July 24, 2007
Turns out mother had been watching the newest Indian celebrity cook on television who is on a mission to show how easy and low fat Indian cooking can really be.
The samosas in the first episode were enough to put me off. Made with a distinctly non-Indian filling of beetroot and coconut, they were carefully rolled into triangles and deep fried.
I thought this was about real Indian food – the non-greasy and easy stuff?? Besides, as I’ve said before, I would rather eat my shoe than cook a samosa from scratch.
To mother’s horror, the Bengali cholar dal featured on yesterday’s episode had three teaspoons of sugar. It was also accompanied by the TV chef’s incorrect claim that this was a compromise compared to the heaps of sugar actually consumed by Bengalis.
Then shredded coconut was added (horror of horrors, diced is de rigeur) and finally the worst sin ever – mustard seeds. Cholar dal never, ever uses mustard seeds.
When a Hindu temple-style khichdi was cooked with onions my mother finally had enough and turned the telly off. Apparently, temple cooking doesn’t involve onions as they are seen to be un-sattvic.
Mother’s temper calmed soon enough following a discussion about real cholar dal. I quickly got the recipe for bhaja moonger dal from her – traditional Bengali roasted lentils with vegetables like cauliflowers and peas. I remember eating a variation with prawns in my auntie’s house in Kolkata.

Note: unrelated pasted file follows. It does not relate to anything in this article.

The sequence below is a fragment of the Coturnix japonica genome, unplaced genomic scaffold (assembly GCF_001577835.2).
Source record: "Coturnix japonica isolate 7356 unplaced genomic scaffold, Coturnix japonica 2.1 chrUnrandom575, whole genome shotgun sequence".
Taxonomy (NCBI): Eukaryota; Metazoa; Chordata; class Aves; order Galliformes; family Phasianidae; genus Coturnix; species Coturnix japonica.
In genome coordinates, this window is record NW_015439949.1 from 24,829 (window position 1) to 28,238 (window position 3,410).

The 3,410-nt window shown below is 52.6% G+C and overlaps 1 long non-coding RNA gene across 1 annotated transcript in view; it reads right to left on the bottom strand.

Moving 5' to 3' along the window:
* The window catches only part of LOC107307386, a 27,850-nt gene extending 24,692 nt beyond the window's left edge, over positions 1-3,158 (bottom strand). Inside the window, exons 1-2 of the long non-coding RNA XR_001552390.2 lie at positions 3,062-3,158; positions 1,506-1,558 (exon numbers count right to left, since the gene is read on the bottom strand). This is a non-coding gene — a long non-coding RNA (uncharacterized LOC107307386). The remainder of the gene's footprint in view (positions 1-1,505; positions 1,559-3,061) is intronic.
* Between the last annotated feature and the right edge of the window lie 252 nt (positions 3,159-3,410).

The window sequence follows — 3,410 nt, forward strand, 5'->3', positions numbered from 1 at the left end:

Mother and I cooked this together, with a little bit of sugar, and it was delicious, and dare I say it, authentic. All you will need with this is a bit of steaming hot basmati rice on the side. Easy Indian cooking at its finest.
This recipe serves 5-6:
200 gms moong dal, huskless
250 gm tiger prawns, cooked and shelled
Half a cup frozen peas
Half tsp chilli powder
1 large bay leaf
1 tsp whole cumin
1 black cardamom
2 whole red finger chillies
1 tsp ginger, finely chopped
1 tbsp tomato puree (optional)
1 tbsp sunflower oil
Half tsp sugar
Salt to taste
Roast the moong dal in a large pot over a high flame for five minutes, stirring regularly, until a heady aroma fills the air.
Now take the pot off the flame and fill it with cold water to rinse the lentils. Drain the lentils and fill the pot with fresh cold water.
Add the turmeric to the lentils and bring to a boil on a high heat. When it starts bubbling, lower the flame to medium and continue cooking it.
In the meantime, take a smaller pot and heat the oil on a high flame. When the oil is hot, add the sugar and within seconds the whole spices. As the spices start sizzling, stir in the ginger and red chilli powder and fry for a minute.
Now add the prawns, peas and the tomato puree, if you are using it. It gave the dal a lovely rounded flavour.
When the prawns are well coated with the masalas, stir this entire mixture into the pot of lentils. Make sure all the masalas are used, scraping any remnants from the little pot.
Cover the pot and simmer the dal for 10 minutes, allowing it to finish cooking with the whole spices. It’s ready when the dal is soft and integrated with the water like a soup.
Add salt to taste and serve piping hot.